One of our white-collar professional customers was a project manager for one of the banks (Charlotte is/was a banking capital and there was more than one bank headquarters in Charlotte). He always wore a sharp suit and a big smile, with perfect hair despite keeping the top on his jeep down constantly. He had two degrees: economics and computer science. He looked like he was happy the way his life was going, but I thought they’d never let me declare an economics major at college since I took an online economics course and flunked it (I wish I was joking, but the professor’s tone via email was not welcoming or understanding when I asked for help or grace. It was my first time taking a college course 100% online and it was not a good experience.) I explored career options in technology and it seemed that the highest earning salaries were in a “network security” role. (Today I work in tech, and I still don’t know exactly what exactly a “network security” person does.) I determined that a first step onto the network security professional path would be to enroll in an “intro to programming” course in community college.
Intro to Python programming
I enrolled in a thrice weekly class that started at 8 o’clock in the morning. This was my first time at the community college’s central campus in downtown Charlotte. I showed up to class this first day and felt alienated. The other students were gathered around each other’s computer at one moment and then in an instant back at their own computer staring with laser focus into the monitor and typing quickly with intent. I didn’t even know how to touch type. I missed out on AIM and internet chatrooms. In high school I typed all my papers the night before and very slowly.
Beard, suspenders… Unix
The professor looked just like the Unix programmer from the Dilbert comic.
I knew nearly nothing about computers, but this professor didn’t fit what I’d pictured a computer expert to be like. His faculty bio stated that he enjoyed playing authentic Appalachian music on banjo. I didn’t think someone who cared so much about the art form of a rural society could be an expert in modern computers. His bio also stated that he first started working with computers in the US Navy in the 1950s. Back then I thought this meant he probably didn’t keep up with advancements in technology, but now I think I would pay good money to go back in time and hang out with this man in class and in office hours so I could glean all I could from his knowledge and experience.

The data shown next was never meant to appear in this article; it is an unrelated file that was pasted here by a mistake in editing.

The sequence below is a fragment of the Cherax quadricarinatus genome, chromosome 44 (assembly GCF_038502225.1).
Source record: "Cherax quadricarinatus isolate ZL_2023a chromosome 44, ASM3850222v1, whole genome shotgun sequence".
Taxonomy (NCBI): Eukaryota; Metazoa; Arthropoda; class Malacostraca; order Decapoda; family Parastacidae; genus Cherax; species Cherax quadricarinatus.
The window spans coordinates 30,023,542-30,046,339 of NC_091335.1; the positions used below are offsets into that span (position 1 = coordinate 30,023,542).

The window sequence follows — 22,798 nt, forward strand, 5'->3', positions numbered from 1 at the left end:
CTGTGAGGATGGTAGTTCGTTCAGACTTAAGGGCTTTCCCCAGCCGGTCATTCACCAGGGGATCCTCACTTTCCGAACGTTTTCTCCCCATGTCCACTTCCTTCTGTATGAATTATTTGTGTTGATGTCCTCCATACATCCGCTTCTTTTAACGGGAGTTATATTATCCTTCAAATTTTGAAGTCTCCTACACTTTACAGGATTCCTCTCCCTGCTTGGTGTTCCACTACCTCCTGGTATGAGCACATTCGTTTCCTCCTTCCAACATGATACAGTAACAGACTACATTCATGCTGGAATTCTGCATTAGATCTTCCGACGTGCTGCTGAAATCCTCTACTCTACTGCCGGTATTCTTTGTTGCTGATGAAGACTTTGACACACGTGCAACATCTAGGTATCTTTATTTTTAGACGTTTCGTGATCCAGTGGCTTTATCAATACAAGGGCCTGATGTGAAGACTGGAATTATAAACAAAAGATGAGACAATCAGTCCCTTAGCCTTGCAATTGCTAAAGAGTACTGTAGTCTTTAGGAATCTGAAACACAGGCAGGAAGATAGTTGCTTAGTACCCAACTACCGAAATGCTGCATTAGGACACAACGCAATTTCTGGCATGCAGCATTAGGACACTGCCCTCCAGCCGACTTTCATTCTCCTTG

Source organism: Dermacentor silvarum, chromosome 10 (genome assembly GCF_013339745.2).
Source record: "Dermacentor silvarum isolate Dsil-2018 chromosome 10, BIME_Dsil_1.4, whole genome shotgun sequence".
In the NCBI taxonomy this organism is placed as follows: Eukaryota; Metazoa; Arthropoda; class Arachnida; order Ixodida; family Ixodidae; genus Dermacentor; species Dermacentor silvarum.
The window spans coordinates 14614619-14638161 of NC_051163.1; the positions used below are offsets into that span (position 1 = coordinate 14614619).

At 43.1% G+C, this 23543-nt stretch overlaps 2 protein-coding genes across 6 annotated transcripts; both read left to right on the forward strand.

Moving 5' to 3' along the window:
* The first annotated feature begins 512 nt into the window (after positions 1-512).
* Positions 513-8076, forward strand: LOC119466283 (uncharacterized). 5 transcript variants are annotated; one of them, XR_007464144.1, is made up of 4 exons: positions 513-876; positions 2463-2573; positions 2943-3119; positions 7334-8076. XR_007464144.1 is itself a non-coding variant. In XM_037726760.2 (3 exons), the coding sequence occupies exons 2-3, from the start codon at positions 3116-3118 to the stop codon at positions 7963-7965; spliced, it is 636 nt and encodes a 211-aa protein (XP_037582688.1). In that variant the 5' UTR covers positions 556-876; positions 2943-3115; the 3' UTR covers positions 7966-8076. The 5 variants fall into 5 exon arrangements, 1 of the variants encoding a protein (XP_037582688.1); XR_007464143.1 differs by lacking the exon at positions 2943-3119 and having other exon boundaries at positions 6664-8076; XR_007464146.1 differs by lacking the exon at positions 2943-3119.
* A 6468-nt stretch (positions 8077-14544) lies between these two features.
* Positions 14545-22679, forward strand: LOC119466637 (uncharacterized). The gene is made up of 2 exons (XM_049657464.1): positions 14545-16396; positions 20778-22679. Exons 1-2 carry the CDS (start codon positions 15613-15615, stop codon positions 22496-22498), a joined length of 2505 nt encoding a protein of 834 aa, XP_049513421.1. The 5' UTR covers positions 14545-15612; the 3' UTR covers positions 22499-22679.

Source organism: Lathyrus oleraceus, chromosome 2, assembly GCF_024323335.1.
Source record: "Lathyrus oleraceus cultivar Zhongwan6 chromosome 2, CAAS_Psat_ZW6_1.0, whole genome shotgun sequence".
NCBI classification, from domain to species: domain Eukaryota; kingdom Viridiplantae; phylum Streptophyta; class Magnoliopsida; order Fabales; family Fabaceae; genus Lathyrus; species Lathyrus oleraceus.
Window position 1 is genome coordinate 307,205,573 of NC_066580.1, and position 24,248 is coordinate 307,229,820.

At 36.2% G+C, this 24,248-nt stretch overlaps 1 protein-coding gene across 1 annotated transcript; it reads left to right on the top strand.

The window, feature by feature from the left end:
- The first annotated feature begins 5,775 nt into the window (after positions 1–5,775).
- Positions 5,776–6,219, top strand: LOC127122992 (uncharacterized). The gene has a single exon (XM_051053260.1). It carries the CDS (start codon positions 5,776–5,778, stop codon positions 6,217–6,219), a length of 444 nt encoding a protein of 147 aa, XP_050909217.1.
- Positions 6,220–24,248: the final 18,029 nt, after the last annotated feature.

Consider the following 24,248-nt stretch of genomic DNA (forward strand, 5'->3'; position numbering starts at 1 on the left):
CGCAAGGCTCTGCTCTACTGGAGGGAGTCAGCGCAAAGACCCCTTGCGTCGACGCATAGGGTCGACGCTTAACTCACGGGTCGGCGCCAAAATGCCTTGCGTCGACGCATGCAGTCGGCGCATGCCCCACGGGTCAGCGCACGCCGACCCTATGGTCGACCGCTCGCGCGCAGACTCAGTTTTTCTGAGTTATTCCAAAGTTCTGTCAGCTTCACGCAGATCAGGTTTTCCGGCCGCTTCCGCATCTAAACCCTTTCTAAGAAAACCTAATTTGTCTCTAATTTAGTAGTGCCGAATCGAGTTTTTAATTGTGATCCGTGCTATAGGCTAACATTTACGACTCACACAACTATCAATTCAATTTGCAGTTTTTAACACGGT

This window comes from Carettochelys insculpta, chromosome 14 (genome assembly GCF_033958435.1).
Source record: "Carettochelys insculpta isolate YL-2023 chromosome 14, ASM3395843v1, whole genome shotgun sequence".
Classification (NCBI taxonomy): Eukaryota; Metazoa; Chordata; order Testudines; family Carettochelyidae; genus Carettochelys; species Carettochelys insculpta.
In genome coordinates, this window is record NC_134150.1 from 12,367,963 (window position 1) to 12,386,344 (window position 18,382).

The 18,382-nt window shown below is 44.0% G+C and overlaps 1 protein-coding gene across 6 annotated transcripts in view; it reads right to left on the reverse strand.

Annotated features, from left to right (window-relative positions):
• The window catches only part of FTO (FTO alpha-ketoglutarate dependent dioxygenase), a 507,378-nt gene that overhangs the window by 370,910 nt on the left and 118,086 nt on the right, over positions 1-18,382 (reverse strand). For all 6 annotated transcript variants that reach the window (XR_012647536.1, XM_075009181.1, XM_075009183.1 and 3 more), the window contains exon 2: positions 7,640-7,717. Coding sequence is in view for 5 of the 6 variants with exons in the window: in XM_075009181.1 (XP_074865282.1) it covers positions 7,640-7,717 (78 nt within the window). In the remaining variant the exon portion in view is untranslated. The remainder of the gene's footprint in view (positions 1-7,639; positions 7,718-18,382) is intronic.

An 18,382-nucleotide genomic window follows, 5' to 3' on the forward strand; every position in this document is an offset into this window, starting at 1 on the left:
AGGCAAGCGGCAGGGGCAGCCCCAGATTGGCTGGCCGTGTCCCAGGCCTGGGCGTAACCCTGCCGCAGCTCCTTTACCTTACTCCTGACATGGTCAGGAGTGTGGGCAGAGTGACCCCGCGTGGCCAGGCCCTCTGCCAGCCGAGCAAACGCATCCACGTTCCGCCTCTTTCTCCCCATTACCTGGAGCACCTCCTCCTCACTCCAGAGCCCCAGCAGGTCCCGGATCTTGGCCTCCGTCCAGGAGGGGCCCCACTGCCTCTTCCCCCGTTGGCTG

On the first day of class the professor talked a bit about Python. I remember he said Python was “good enough for NASA to use for space shuttle missions”. Eventually he walked us through writing a
hello world program in Python. (Yes, this was my first
By week two he’d introduced functions. I had not struggled one bit with the material, in fact I was bored and not challenged. I typed slow, but I completed the labs with time to spare. I was struggling to stay motivated. I felt disconnected from the professor who seemed to be separated from modernity by several generations to me who was young and immature. I felt disconnected from my classmates who never spoke a word to me, but seemed to all know each other, chummy with their greetings, inside jokes, and swapping flash drives and shared a common interested in––for all I knew––trying to hack the mainframe.
I was intimidated by my classmates when the class first started. It was clear that typing speed wasn’t the only thing that separated us: they seemed to have no interest outside of computers. I found a small personal victory in hanging with the class at least for a couple of weeks––I discovered I was not incapable writing a computer program and this felt pretty alright. I had a glimpse that I could survive in the world of technology, but it wasn’t fulfilling.
I’d stop by my Starbucks in the mornings before class, and think about how I was happier there than I would be at the 8am Python programming class. Yes, Starbucks wouldn’t be a way for me to earn enough money to cruise around with the top down while wearing expensive suits, but money wasn’t everything. The class was boring, and I would have rather been in bed. I dropped the class after the second or third week.
Feeling “zen” this go ‘round
That was twelve years ago. I haven’t written much Python code since. That’s about to change.